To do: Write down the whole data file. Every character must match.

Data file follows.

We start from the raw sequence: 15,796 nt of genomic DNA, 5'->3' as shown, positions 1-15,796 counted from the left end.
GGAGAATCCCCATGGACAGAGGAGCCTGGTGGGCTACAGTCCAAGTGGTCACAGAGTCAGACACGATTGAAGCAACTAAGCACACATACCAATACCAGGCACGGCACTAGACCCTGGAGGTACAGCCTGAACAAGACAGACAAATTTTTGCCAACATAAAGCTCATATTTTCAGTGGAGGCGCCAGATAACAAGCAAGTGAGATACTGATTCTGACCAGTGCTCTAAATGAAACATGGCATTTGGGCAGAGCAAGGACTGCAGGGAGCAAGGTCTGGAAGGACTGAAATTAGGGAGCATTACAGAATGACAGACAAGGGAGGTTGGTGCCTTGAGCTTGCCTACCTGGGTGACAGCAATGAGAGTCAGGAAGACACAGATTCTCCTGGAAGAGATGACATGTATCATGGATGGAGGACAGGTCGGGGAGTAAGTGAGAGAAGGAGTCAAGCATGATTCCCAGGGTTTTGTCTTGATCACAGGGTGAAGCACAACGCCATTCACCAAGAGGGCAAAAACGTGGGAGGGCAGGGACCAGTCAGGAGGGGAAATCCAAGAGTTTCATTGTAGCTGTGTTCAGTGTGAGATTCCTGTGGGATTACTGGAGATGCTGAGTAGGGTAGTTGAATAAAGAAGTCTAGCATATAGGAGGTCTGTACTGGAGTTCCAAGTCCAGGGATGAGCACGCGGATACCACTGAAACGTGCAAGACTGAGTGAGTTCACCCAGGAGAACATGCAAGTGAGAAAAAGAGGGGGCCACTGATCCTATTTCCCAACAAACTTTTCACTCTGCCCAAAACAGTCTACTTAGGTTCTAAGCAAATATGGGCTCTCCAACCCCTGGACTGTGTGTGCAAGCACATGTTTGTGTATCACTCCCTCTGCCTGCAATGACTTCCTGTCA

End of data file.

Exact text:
We start from the raw sequence: 15,796 nt of genomic DNA, 5'->3' as shown, positions 1-15,796 counted from the left end.
GGAGAATCCCCATGGACAGAGGAGCCTGGTGGGCTACAGTCCAAGTGGTCACAGAGTCAGACACGATTGAAGCAACTAAGCACACATACCAATACCAGGCACGGCACTAGACCCTGGAGGTACAGCCTGAACAAGACAGACAAATTTTTGCCAACATAAAGCTCATATTTTCAGTGGAGGCGCCAGATAACAAGCAAGTGAGATACTGATTCTGACCAGTGCTCTAAATGAAACATGGCATTTGGGCAGAGCAAGGACTGCAGGGAGCAAGGTCTGGAAGGACTGAAATTAGGGAGCATTACAGAATGACAGACAAGGGAGGTTGGTGCCTTGAGCTTGCCTACCTGGGTGACAGCAATGAGAGTCAGGAAGACACAGATTCTCCTGGAAGAGATGACATGTATCATGGATGGAGGACAGGTCGGGGAGTAAGTGAGAGAAGGAGTCAAGCATGATTCCCAGGGTTTTGTCTTGATCACAGGGTGAAGCACAACGCCATTCACCAAGAGGGCAAAAACGTGGGAGGGCAGGGACCAGTCAGGAGGGGAAATCCAAGAGTTTCATTGTAGCTGTGTTCAGTGTGAGATTCCTGTGGGATTACTGGAGATGCTGAGTAGGGTAGTTGAATAAAGAAGTCTAGCATATAGGAGGTCTGTACTGGAGTTCCAAGTCCAGGGATGAGCACGCGGATACCACTGAAACGTGCAAGACTGAGTGAGTTCACCCAGGAGAACATGCAAGTGAGAAAAAGAGGGGGCCACTGATCCTATTTCCCAACAAACTTTTCACTCTGCCCAAAACAGTCTACTTAGGTTCTAAGCAAATATGGGCTCTCCAACCCCTGGACTGTGTGTGCAAGCACATGTTTGTGTATCACTCCCTCTGCCTGCAATGACTTCCTGTCA